Leading article: Dangers lie in David Cameron's hazy vision of social regeneration

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The Independent Online

The week began with a speech from David Cameron on the "Big Society", a variety of initiatives designed to empower local communities. And yesterday there came an announcement of plans to strip councils of their control of local planning.

The contours of the Government's vision are steadily coming into focus. It is clear that local authorities are regarded as an obstacle, rather than a facilitator of local empowerment. The policy of the Education Secretary, Michael Gove, is designed to break the control of local education authorities over individual schools. A freeze has been imposed on council tax, which will reduce the financial autonomy of town halls. And the proposed abolition of Primary Care Trusts, with the transfer of their commissioning role to smaller consortia of GPs, will also contribute to the diminishment of the powers of local officials. What the Conservatives in the Government want is for power to be pushed down to the level of individual schools, villages, GP surgeries.

This is an experiment whose consequences are deeply uncertain. Ministers are right to suggest that there are potential benefits from this radical devolution of power. The hollowing out of rural communities as their housing stock is bought up by wealthy second-home owners is a serious problem. Allowing villagers to decide for themselves whether more social housing should be built could break the nimbyism that often thwarts rural construction. It is also true that too many schools are underperforming and that there is a powerful case for allowing these institutions greater control over their budgets.

The problem comes in the externalities that arise from permitting small communities to take these decisions. In the case of rural "right to build", there is a risk, as the Campaign to Protect Rural England has stressed, of compromising the green belt. In the education reforms, the danger is the potential negative effect on less popular schools in an area.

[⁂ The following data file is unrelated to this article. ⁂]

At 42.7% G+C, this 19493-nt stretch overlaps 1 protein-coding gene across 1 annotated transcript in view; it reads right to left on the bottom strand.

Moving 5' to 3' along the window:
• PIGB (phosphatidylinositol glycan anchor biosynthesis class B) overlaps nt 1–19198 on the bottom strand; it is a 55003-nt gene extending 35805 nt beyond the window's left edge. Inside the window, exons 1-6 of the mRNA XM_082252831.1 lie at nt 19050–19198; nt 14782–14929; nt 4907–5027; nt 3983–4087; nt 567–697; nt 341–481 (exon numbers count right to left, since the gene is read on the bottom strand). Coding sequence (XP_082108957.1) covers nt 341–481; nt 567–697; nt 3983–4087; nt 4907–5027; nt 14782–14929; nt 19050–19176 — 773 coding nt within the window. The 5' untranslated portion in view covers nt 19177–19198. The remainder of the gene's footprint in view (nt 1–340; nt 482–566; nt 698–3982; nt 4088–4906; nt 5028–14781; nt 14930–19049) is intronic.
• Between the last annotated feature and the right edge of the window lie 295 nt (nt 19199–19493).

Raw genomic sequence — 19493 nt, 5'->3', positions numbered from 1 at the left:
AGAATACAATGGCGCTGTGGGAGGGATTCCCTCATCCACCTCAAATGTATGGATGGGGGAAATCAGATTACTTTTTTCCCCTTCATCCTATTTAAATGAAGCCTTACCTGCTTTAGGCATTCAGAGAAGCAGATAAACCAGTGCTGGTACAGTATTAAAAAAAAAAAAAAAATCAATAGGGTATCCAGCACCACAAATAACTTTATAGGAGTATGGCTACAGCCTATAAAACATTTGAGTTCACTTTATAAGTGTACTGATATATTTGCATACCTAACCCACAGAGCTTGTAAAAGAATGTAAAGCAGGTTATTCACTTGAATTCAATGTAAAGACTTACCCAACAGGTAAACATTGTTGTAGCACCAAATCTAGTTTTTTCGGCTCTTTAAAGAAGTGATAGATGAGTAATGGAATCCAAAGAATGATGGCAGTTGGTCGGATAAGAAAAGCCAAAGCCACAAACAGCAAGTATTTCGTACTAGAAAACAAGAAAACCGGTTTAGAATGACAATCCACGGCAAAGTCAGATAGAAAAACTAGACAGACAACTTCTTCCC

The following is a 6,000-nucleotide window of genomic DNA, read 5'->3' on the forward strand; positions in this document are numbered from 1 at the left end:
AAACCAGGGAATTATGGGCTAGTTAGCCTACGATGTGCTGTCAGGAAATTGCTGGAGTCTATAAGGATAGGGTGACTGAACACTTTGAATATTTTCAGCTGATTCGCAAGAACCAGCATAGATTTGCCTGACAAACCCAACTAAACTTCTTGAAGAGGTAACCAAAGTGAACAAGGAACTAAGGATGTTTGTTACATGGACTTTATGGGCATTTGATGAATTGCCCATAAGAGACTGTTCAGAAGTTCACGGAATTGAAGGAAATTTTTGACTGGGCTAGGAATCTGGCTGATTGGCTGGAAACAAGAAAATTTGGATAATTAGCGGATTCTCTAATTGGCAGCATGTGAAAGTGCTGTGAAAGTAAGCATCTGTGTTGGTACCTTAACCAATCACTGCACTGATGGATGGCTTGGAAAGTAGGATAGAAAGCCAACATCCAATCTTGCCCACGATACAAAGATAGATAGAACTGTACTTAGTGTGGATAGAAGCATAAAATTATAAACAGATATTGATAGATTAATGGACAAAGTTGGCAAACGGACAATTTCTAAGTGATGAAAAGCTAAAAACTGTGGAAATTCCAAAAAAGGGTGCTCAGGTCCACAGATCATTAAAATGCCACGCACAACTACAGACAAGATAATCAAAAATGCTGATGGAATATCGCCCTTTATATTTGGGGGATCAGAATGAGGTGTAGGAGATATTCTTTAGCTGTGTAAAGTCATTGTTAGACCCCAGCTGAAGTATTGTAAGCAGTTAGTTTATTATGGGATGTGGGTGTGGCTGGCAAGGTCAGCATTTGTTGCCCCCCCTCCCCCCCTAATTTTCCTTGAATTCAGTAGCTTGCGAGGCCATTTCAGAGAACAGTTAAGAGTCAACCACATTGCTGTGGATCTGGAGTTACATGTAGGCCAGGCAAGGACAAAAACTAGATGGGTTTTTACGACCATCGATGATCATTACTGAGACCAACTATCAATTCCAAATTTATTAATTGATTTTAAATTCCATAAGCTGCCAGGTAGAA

Subsidiarity – the idea that decisions should be made at the lowest possible level – is a perfectly good principle, but it is important to recognise that there are some services that can practically be delivered only by local councils. Waste collection is a good example. The Communities Secretary, Eric Pickles, has been demanding that councils pick up refuse once a week. But councils have been moving to fortnightly collections because of cost pressures. And these pressures are only going to increase as the Government cuts deep into the local government budget. The Big Society has little to offer here.

The biggest externality is the weakening of traditional forms of local democracy. "Right to build" will see planning decisions made through mini-referendums, rather than elected councillors. But who will be held accountable if those decisions turn out to have been unwise? Meanwhile, the education reforms could end up strengthening the centre by creating schools whose only supervision comes from the Education Department.

The Government has been very good at revolutionary thinking. And some of it is worthwhile. But ministers have been woeful at joining the dots, failing to think through difficult questions of safeguards and accountability. Those are less interesting matters for sure, but they could ultimately decide whether or not Mr Cameron's big idea actually succeeds.